Access Living ACLU of Illinois Alexian Brothers Housing and Health Alliance All Chicago Alliance to End Homelessness in Suburban Cook County Apna Ghar Asian Americans Advancing Justice, Chicago Assata’s Daughters Augustana Lutheran Church of Hyde Park Beds Plus Bethel New Life Block Together Breakthrough Urban Ministries Business and Professional People for the Public Interest Cabrini Green Legal Aid CAIR-Chicago Catholic Charities CEDA Charles P. Fischbach, Former Commissioner, City of Chicago Commission on Human Relations Chicago Alliance Against Racist and Political Repression Chicago Appleseed Fund for Justice Chicago Area Fair Housing Alliance Chicago Coalition for the Homeless Chicago Community Bond Fund Chicago Council of Lawyers Chicago House and Social Service Agency Chicago Jobs Council Chicago Lawyers’ Committee for Civil Rights Under Law Chicago Urban League Claretian Associates Coalition for Equitable Community Development Community Renewal Society Connections for the Homeless Connections of Illinois Communities United Corporation for Supportive Housing Deborah’s Place Evanston Northshore NAACP EZRA Multi-Service Center Facing Forward to End Homelessness Faith Community Homes Fellowship Housing First Congregational UCC, Evanston First Unitarian Criminal Justice Task Force Ford Heights Community Service Organization Greater West Town Training Partnership Growing Home Inc. Health and Medicine Policy Research Group Heartland Alliance for Human Rights and Human Needs HOPE Fair Housing Center Housing Action Illinois Housing Choice Partners Housing Forward Housing Opportunities and Maintenance for the Elderly (H.O.M.E.) Housing Taskforce Illinois Conference of the United Church of Christ Illinois Consortium on Drug Policy at Roosevelt University Impact Behavioral Health Partners Independent Voters of Illinois- Independent Precinct Organization Inspiration Corporation Interfaith Coalition Against Racism James B. Moran Center for Youth Advocacy Jane Adams Senior Caucus Jewish Council on Urban Affairs John Howard Association of Illinois John Marshall Law School Fair Housing Legal Clinic Journeys: The Road Home Justice and Witness Ministry, of the Chicago Metropolitan Association, United Church of Christ Kenwood Oakland Community Organization Latino Policy Forum Latin United Community Housing Association (LUCHA) Lawyers’ Committee for Better Housing Legal Aid Society of Metropolitan Family Services Lincoln Park Community Services Mental Health America of Illinois Mental Health Summit Metropolitan Planning Council Metropolitan Tenants Organization Mothers Against Senseless Killings Northside Housing and Supportive Services NAMI Chicago National Fair Housing Alliance National Housing Law Project Nehemiah Trinity Rising Northwest Compass Northwest Side Housing Center Northwestern Rethink Relink Chicago! Oak Park Regional Housing Center ONE Northside Open Communities People for Community Recovery Progress Center for Independent Living Project Irene Respond Now Restaurant Opportunities Center Restore Justice Safer Foundation Sargent Shriver National Center on Poverty Law SEIU Healthcare Illinois South Suburban Housing Center South Suburban PADS Southside Together Organizing for Power (STOP) Southwest Organizing Project Streetwise Strengthening Chicago’s Youth Supportive Housing Providers Association of Illinois TASC, Inc. The Center of Concern The Next Movement The Resurrection Project Together We Cope Thresholds Trilogy Uptown People’s Law Center United Congress of Community and Religious Organizations Westside Health Authority Women’s Justice Initiative Woodstock Institute Working Family Solidarity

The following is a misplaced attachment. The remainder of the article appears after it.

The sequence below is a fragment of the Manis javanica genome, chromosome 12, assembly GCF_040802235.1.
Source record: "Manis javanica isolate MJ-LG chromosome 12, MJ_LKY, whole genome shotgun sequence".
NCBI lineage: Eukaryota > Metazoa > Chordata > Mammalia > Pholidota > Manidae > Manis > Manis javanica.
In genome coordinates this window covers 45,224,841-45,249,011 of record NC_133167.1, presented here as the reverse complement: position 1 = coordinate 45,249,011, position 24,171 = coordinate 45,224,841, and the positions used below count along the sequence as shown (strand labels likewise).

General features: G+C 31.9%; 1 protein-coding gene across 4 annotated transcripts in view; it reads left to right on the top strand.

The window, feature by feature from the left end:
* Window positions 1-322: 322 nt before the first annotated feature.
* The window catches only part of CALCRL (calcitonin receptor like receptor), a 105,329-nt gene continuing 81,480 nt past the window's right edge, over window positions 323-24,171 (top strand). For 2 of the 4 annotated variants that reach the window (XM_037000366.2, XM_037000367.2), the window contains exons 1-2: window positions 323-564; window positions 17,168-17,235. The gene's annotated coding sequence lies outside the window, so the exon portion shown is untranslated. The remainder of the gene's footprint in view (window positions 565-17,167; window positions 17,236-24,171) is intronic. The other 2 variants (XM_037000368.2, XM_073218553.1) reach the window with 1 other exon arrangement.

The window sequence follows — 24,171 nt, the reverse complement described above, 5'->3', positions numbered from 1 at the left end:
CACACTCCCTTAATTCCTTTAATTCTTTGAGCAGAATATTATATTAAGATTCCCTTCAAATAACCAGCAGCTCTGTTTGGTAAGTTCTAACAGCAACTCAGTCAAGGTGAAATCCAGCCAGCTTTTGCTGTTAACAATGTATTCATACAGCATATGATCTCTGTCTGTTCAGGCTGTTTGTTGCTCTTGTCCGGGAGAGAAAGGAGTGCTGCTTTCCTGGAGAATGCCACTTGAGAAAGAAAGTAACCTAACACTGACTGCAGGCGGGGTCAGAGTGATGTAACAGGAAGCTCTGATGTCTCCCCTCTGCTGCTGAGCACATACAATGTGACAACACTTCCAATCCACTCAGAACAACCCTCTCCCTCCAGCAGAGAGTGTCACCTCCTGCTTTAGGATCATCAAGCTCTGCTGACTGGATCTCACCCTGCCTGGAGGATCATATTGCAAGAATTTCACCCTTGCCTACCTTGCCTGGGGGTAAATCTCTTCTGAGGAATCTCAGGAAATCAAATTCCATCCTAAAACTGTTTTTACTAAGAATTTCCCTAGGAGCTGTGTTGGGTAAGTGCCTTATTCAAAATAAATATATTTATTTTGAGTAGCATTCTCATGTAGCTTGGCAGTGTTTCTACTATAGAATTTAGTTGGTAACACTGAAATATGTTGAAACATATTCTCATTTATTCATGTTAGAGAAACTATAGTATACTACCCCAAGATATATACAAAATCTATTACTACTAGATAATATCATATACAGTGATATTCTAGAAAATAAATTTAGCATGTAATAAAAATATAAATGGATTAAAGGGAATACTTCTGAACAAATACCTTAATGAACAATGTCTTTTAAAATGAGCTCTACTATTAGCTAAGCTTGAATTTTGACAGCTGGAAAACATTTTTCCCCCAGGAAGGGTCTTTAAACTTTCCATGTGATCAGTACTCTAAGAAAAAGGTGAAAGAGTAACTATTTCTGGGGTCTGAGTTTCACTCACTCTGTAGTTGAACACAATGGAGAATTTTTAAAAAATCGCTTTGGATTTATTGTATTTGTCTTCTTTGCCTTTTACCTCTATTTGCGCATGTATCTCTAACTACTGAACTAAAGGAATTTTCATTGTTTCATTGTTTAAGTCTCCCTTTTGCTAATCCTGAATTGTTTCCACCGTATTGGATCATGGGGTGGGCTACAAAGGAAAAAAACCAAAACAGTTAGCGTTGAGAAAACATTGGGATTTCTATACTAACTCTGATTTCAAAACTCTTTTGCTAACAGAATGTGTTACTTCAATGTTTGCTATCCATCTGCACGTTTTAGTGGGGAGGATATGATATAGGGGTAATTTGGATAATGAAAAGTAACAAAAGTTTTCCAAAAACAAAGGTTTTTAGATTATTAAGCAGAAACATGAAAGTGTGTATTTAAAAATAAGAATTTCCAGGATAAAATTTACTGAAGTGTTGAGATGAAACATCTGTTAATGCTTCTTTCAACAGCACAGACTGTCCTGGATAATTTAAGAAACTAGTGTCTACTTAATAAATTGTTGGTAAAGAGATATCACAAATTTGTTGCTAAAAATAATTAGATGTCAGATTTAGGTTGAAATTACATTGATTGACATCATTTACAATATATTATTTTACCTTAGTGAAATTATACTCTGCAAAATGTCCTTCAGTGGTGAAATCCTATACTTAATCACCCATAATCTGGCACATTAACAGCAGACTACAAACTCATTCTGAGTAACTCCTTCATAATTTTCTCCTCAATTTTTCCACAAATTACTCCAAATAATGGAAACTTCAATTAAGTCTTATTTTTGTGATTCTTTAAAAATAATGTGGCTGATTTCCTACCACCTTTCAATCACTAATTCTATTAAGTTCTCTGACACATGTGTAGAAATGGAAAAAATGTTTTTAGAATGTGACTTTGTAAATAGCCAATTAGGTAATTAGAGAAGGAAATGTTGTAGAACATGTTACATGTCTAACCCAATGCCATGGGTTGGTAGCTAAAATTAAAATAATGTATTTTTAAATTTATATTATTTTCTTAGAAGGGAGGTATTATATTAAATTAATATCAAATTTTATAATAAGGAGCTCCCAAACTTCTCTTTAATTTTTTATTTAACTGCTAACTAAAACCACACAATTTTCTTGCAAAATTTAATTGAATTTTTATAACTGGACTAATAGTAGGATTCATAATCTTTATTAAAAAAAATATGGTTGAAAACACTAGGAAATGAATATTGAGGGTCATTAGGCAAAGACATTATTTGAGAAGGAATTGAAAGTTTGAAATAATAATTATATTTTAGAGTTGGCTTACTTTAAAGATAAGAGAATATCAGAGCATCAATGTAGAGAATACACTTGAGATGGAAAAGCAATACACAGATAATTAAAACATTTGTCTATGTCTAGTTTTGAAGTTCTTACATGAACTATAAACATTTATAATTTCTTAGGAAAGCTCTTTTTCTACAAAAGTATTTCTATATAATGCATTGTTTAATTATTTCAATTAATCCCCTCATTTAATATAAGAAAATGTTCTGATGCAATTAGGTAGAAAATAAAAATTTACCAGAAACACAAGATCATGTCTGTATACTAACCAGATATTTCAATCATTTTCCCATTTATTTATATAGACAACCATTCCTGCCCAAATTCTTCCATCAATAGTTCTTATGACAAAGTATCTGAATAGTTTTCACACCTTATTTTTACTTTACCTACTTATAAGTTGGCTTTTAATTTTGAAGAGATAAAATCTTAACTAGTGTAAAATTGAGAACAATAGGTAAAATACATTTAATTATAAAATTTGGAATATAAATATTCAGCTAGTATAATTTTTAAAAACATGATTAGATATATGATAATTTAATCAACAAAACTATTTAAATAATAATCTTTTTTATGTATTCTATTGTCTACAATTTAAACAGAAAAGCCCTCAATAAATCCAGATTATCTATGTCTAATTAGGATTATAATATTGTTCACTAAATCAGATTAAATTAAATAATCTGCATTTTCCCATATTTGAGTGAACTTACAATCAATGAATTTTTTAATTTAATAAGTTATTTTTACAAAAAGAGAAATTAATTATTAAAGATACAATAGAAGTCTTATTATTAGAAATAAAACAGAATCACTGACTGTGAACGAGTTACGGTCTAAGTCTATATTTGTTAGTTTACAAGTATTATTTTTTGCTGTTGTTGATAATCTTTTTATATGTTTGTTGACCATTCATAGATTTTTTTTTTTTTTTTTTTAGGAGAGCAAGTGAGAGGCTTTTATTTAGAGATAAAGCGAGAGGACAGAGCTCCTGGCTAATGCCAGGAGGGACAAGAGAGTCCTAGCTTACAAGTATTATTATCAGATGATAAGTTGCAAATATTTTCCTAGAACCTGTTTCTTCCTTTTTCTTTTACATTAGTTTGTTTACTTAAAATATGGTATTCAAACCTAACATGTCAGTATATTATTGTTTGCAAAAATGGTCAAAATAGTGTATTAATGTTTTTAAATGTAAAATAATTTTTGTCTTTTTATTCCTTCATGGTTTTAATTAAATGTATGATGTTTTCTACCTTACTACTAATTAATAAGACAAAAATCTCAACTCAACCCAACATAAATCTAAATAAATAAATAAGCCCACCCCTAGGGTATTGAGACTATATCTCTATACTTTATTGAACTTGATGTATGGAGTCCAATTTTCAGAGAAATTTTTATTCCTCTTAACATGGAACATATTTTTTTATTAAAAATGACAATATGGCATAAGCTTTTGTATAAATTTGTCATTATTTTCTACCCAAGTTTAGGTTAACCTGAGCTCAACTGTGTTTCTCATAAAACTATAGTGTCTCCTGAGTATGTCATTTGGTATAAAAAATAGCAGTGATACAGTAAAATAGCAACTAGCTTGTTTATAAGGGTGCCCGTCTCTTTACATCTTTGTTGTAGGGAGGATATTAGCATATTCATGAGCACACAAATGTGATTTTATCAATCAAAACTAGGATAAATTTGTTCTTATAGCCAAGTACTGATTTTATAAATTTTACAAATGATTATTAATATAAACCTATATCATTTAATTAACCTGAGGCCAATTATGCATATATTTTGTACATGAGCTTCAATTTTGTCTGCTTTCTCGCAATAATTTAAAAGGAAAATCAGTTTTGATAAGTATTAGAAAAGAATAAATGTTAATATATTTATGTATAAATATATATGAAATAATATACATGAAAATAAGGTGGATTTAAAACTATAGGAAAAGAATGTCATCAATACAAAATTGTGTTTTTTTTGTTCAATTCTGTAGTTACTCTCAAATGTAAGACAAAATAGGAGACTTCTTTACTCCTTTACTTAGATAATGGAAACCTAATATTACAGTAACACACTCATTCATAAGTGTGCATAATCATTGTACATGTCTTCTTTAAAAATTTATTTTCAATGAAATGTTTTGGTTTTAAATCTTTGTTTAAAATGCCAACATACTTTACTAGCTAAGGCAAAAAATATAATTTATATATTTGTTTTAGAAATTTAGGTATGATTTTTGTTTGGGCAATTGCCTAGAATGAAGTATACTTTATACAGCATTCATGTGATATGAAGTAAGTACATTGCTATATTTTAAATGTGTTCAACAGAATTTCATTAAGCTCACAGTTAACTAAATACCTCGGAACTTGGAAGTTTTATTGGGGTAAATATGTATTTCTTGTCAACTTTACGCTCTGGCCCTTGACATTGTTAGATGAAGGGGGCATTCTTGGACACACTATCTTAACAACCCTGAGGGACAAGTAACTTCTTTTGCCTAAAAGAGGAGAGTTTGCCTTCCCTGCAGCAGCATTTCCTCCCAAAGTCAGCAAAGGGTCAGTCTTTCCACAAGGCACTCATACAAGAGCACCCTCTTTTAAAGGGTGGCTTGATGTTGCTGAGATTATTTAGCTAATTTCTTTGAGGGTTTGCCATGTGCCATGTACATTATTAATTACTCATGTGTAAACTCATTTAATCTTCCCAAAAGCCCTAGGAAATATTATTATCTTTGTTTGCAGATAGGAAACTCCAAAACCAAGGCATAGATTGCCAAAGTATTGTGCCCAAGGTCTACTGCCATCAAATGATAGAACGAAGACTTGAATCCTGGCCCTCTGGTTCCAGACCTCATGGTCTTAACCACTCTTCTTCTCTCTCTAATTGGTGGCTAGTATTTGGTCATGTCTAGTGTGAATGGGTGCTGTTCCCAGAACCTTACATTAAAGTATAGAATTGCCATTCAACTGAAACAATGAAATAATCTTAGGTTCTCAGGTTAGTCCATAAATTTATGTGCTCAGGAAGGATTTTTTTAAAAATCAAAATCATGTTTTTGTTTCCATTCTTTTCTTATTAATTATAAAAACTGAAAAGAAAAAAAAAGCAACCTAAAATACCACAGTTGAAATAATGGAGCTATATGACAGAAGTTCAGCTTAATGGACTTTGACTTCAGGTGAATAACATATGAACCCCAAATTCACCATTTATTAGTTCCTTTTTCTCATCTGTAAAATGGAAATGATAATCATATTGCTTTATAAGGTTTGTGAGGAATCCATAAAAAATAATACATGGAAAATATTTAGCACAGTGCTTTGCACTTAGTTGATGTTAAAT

If your organization cares about helping people with records find a place to call home, contact email@example.com.
Now that Just Housing is in effect, we want to spread the word. We need to help applicants understand their rights and to inform landlords about the new fair housing protections.
April 22, 2020 – Just Housing Amendment: Best Practices for Housing Providers & Case Managers (WEBINAR). Register here.
Host a Training with Us
Are you interested in sharing educational materials? Would you like to host a training to help directly impacted individuals learn about their new rights? We want to hear from you. Email us at firstname.lastname@example.org.